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Nowhere Tribune

A husband and daddy, striving to love his neighbors and be kind to his pets. I love good food, good beer, and a few good friends. My other interests are hiking, taking walks, lifting weights, reading books by manly authors like Hemingway and Twain, and splitting fire wood with my bare hands.
Nowhere Tribune has written 221 posts for Nowhere Tribune

The Sidewalk

There’s a large live oak tree out front. I’d say ancient, but I’ve seen pictures of our building from the fifties, and it’s not there. It’s older than me, and it’s taller than our three-story building, but it’s not ancient. Each morning the sidewalk needs swept. Live oaks shed their leaves year-round. Another name for … Continue reading

Thurber, Texas: More than Just a Ghost Town

Thurber, Texas is half-way between Fort Worth and Abilene on Interstate-20, but you’ll miss it if you’re not looking for it. Although it was the biggest city between Fort Worth and El Paso with a population of nearly 10,000 one hundred years ago, it is a ghost town today. Between 1886 and 1920, the Texas … Continue reading

South Llano River State Park: Social Distancing at its Finest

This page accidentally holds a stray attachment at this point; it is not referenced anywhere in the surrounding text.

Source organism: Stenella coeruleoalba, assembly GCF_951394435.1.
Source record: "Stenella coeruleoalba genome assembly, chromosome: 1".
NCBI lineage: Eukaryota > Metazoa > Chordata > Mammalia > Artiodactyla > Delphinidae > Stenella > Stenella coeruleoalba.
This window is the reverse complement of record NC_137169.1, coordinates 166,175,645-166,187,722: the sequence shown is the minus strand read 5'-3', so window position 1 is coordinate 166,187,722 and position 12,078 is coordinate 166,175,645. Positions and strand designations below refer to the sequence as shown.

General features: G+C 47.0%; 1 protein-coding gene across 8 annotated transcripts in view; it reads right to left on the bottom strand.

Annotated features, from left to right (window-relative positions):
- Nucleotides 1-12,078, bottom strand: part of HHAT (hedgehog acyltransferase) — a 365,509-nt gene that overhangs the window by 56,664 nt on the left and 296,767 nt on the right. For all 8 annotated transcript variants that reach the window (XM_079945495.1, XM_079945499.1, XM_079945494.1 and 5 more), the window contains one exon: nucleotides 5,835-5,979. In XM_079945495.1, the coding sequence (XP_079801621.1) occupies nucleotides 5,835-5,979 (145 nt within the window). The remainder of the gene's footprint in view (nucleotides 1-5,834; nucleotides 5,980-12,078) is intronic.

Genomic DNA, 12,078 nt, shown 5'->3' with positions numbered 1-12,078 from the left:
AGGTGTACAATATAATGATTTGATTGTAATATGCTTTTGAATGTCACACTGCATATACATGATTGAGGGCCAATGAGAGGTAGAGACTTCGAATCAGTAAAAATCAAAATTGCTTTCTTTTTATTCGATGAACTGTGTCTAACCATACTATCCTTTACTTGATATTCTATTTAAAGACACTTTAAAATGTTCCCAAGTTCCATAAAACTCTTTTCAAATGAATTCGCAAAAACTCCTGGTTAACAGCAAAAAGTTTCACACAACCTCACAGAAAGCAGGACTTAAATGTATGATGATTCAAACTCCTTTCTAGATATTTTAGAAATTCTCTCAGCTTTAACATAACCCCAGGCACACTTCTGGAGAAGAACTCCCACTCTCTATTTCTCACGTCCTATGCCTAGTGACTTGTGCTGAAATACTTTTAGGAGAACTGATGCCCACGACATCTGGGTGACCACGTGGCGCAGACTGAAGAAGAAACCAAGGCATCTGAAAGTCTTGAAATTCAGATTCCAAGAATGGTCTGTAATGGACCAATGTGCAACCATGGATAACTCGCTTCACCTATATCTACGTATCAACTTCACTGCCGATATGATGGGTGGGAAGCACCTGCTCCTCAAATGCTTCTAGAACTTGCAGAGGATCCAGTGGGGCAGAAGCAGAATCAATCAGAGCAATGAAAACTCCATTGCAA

The bright side to all the craziness in the world is that we have more free time than normal. For years, my son and I have gone camping every fall, and usually also every spring, but we have been so busy that it has been over a year since we’ve gone. Until this past weekend. … Continue reading

Doc Scurlock: From Six Guns to Bubble Gum

Josiah “Doc” Scurlock was a colorful character who rode with Billy the Kid and found no shortage of trouble in his younger years, including having his front teeth shot out over a card game dispute. The other man wasn’t as lucky. Scurlock was born in Alabama in 1849 but moved west as a young man. … Continue reading

Old Rip: The Toad Who Took a Thirty-one Year Nap

By John Bird Eastland, Texas is best known for its most famous citizen of the past—a horned toad named Old Rip. Eastland County was amid a boom in the last years of the 19th century, and a larger courthouse was built in 1897. During the dedication, dignitaries placed various things in the courthouse cornerstone as … Continue reading

The Highest Kite

When it came to ridiculous schemes, Ryan and I were brilliant. We decided that we’d break the world record for the highest kite ever flown, so we rode our bicycles to Mott’s Five and Dime, and then to David’s Supermarket, to buy every roll of kite string that either business had. We then took our … Continue reading

Subtle Hints: Knowing When it’s Time to Shut Up

Talking people are tiresome. We all talk; most of us, anyway. We must. But some people talk, and talk, and talk. Those are the people we hide from at the grocery store. How many hours have we spent needing to get away from someone who won’t take a breath? After the first minute, we become … Continue reading

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